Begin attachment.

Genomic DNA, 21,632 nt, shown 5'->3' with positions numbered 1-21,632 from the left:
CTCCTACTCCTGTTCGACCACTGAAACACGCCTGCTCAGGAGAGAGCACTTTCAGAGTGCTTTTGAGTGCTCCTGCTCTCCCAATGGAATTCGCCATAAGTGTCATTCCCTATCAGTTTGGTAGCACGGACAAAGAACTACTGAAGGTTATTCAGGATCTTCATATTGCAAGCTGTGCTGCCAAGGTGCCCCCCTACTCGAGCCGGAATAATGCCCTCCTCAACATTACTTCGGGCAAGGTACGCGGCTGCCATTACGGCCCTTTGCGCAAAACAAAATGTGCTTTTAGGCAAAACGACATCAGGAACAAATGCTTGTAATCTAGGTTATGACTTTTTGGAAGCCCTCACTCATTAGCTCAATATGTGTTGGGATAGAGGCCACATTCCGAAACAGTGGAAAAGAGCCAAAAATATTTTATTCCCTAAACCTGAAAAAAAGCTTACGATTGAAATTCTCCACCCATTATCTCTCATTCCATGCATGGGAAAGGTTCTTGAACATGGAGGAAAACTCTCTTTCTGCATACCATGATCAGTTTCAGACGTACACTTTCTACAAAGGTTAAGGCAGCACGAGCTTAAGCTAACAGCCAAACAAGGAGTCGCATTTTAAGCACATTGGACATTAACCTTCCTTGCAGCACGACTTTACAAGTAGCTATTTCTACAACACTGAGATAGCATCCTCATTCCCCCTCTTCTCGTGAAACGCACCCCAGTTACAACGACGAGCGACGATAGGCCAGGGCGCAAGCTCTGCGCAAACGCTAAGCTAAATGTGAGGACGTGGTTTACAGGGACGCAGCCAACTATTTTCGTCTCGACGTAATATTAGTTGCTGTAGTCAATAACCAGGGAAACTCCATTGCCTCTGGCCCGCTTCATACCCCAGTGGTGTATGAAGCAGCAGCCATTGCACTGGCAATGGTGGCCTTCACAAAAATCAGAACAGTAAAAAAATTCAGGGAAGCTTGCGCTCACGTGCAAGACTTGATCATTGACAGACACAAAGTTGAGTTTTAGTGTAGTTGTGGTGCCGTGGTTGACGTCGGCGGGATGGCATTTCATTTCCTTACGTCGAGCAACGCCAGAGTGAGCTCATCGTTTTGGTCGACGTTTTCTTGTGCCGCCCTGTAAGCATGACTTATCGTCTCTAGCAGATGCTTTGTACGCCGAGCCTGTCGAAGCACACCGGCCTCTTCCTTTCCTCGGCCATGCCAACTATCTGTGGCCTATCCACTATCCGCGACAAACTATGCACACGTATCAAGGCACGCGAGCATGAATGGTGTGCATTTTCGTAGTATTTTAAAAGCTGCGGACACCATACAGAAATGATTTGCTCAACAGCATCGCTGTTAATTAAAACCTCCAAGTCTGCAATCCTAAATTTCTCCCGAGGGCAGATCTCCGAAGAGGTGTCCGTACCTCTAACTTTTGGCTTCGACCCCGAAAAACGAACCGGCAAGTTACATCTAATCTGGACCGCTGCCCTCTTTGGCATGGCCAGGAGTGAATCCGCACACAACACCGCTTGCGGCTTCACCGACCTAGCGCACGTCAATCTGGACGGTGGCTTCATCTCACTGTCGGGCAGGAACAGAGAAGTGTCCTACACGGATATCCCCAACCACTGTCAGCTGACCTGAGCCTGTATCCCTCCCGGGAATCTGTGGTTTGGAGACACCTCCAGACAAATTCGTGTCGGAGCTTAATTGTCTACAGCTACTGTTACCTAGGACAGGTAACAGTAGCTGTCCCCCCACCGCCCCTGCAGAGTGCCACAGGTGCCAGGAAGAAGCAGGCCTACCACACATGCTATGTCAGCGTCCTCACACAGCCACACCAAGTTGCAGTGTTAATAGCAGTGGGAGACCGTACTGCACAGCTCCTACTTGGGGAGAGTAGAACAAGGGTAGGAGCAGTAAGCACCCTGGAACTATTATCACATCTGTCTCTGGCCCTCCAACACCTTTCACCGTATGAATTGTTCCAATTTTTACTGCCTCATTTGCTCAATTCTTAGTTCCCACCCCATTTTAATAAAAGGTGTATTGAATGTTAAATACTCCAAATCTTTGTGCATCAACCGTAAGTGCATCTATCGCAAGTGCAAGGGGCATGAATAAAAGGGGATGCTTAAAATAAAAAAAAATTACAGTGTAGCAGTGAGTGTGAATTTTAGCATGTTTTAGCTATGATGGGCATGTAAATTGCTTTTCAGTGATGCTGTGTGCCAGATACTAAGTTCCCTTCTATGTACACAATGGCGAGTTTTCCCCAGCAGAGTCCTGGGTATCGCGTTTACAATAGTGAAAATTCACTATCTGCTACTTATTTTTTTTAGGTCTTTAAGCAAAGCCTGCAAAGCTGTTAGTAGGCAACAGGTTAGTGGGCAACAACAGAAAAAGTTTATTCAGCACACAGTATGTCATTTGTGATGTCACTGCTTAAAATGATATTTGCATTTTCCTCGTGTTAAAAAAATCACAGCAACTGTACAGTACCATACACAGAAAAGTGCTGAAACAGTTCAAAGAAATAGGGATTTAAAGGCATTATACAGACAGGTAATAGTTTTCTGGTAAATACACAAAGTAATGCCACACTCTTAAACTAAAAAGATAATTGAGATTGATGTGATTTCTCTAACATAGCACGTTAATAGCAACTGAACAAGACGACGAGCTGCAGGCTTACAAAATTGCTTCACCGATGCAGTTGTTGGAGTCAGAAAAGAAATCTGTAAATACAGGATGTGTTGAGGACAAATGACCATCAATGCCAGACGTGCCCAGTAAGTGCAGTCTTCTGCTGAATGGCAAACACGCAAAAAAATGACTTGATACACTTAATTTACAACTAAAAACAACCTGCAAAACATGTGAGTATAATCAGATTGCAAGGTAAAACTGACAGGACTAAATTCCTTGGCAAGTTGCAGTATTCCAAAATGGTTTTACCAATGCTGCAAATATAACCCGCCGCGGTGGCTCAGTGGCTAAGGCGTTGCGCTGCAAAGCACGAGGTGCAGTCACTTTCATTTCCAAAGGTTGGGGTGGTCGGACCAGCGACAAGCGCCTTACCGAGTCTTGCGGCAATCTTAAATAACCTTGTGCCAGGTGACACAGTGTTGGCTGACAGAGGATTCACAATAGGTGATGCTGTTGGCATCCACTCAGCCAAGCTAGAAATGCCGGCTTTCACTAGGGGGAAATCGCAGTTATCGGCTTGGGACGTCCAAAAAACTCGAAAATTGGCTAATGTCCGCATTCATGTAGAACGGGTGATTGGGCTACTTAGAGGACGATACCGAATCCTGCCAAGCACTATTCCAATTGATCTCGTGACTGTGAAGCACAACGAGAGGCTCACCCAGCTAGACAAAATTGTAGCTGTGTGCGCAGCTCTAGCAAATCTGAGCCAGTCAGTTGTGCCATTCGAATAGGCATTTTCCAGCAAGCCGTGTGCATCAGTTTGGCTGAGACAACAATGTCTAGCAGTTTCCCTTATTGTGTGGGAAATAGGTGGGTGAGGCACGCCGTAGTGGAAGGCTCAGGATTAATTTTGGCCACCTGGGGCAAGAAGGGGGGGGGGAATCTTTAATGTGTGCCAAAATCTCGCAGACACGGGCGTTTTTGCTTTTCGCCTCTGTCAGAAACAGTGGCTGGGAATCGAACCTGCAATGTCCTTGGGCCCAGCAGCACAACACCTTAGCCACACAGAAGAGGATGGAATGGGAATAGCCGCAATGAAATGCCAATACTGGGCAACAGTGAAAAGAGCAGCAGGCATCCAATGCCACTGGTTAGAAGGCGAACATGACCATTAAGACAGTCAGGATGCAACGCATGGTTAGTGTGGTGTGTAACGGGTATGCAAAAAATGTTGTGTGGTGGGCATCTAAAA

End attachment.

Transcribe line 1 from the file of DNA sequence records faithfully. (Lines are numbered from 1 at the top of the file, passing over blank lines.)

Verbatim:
Genomic DNA, 21,632 nt, shown 5'->3' with positions numbered 1-21,632 from the left: